The truth was Salem depressed me. I felt like a stranger, someone who spoke the local language but felt no intimacy, no sense of familiarity with the people that surrounded him. Perhaps it was the unforgiving nature of my work or perhaps it was the loneliness that came from spending my evening and nights alone in the room with only the TV for company. Despite being a tamilian, I felt totally out of place in this small, crowded town. The culture, the values and the local lingo was rather different from where I came from. What I really resented most however was the intrusion of all that was bad and ugly about the world outside into small town Tamil Nadu. We'd been taught a clever term in class called Glocalization: the blend of global trends and local tastes. Glocalization had manifested itself in the form of cheap imitation malls painted a garish orange and cine plexes that boasted of glass and concrete on the outside and filth and graffiti on the inside. Practically every food joint proudly boasted of "Pizza" on its menu, a bloody goop of hard bread, cheese and tomato sauce and every second building was a call center training institute, promising the eradication of the "Mother tongue influence". Glocalization had robbed the town of its authenticity. Salem's aspirations seemed second hand, the hand me downs of bigger cities like Chennai and Bangalore. Modern India beckoned seductively and Salem was determined to get there as cheaply as possible.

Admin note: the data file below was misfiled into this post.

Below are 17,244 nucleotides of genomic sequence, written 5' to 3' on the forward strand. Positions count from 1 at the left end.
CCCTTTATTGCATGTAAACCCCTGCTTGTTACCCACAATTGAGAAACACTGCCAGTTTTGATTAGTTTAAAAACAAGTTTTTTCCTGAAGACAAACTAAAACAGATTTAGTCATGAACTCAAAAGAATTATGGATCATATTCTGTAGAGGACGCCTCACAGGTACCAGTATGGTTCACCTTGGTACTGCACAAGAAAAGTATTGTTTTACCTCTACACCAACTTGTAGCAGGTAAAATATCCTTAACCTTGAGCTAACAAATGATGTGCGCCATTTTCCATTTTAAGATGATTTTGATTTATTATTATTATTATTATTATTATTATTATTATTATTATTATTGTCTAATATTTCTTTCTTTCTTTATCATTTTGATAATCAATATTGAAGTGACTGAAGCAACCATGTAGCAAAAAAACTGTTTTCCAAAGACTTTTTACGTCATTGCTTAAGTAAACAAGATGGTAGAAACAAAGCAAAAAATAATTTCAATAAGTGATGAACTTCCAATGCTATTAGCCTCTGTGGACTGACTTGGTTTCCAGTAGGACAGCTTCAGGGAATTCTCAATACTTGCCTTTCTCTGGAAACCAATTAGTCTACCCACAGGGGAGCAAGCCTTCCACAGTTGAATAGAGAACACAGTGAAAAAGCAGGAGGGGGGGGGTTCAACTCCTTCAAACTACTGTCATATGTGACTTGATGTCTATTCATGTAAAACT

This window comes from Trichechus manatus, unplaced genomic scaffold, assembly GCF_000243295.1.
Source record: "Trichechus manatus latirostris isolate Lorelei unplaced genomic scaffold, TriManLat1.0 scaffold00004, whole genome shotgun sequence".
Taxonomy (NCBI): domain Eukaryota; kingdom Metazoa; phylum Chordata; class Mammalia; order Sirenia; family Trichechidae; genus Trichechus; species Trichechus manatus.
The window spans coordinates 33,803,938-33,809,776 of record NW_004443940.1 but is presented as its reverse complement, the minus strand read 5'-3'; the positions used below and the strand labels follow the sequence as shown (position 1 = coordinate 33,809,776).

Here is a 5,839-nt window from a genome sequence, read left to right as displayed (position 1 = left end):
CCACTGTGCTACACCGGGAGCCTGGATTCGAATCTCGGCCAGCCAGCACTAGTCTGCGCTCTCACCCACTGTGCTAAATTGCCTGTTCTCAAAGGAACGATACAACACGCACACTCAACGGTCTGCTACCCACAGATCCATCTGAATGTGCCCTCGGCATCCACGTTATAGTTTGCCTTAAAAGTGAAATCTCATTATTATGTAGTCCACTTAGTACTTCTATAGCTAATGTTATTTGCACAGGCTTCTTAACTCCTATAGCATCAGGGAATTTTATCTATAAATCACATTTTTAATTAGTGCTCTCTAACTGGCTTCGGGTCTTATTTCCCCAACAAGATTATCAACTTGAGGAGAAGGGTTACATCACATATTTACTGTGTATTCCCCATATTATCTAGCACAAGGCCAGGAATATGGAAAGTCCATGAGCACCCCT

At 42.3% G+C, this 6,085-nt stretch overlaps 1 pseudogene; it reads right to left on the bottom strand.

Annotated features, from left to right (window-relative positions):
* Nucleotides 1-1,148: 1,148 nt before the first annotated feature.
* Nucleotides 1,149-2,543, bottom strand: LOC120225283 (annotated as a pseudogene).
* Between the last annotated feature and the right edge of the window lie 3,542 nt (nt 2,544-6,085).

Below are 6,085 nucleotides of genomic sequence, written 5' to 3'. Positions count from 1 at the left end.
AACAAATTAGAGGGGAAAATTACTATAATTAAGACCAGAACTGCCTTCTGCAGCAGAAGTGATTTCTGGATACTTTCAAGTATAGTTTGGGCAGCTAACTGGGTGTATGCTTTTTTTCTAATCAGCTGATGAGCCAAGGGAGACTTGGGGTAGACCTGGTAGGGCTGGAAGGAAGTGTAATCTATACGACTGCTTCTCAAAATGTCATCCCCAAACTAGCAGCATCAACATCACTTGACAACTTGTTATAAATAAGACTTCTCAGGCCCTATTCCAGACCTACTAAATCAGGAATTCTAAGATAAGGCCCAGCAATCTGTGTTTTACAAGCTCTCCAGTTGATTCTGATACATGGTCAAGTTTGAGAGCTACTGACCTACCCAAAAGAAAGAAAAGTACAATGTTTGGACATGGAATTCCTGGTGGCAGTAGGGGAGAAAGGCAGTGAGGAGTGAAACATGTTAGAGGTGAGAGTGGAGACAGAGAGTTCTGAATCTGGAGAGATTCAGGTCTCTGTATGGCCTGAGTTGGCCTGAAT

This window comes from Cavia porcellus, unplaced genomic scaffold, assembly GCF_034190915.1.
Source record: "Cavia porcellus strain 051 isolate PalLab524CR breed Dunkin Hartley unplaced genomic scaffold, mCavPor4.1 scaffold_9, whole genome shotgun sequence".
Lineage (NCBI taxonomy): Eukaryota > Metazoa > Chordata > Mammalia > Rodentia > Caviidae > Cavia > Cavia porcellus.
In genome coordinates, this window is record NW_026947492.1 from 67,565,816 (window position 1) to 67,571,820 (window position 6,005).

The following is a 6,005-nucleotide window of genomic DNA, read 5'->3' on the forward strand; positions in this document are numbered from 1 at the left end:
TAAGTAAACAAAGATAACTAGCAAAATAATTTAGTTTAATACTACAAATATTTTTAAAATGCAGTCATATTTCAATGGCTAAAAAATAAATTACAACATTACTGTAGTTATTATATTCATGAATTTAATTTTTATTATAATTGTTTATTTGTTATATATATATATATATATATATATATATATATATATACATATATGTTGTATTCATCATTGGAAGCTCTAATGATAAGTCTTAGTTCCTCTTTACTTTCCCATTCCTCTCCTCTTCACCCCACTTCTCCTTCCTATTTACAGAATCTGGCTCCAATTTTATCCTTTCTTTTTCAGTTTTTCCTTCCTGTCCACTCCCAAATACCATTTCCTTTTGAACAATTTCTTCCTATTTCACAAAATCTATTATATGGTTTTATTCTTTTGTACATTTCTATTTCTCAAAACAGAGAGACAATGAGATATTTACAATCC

At the bus terminus I bought myself a drink and stood waiting at the receiving area. The bus had left Bangalore at half past four in the afternoon. It took about five hours to make the journey and I found myself eagerly scanning the crowd that was discharged from every bus. Just as I was getting a little anxious, I caught sight of her sitting at the front seat of a bus that had just arrived, body tense and prepared to disembark quickly the moment the bus came to a complete halt. There was an expectant smile on her face, a smile that somehow conveyed a happy anticipation of meeting her son and simultaneously a grim determination to fight any crowd that came in the way of her getting down first. My mother was the queen of bus travel. Together we had traveled twelve years in Chennai’s PTC buses to school and back. I had graduated to a college bus and then finally auto rickshaws when I started earning. She had continued to use the bus; any other convenient mode of transport stank of elitism and wasted money.
She did not know I had spotted her as she disembarked and started making her way to the exit.
“Amma !” I called and pushed against the crowd and made my way towards her. She heard me, turned around and smiled.
“I didn’t know you’d come to the bus stand!”
“Well of course I would come. How could you possibly know how to find me otherwise?”
“I thought I’d ask around for a Hotel Saravana. You mentioned it to me several times over the phone...”
“I only eat there, I don’t stay there…” I chided her and reached for her bags. She let me take them with a smile.
“You want to eat first and the head to the hotel?” I should have known better than to ask.
“No, I feel too dirty from the journey. Let me freshen up first. Is your hotel far away?”
“No, just down the road. I got fleeced the first time I landed here. The auto driver charged me fifty bucks to get there.”
“Hmpf, you know what auto drivers are like…”
“It was two in the morning and I had no idea where the hotel was. What do you expect?”
“So you just gave him the money?”
“No, I strongly expressed my annoyance at being fleeced.”
“And then you gave him the money?”
“Can we change the topic?”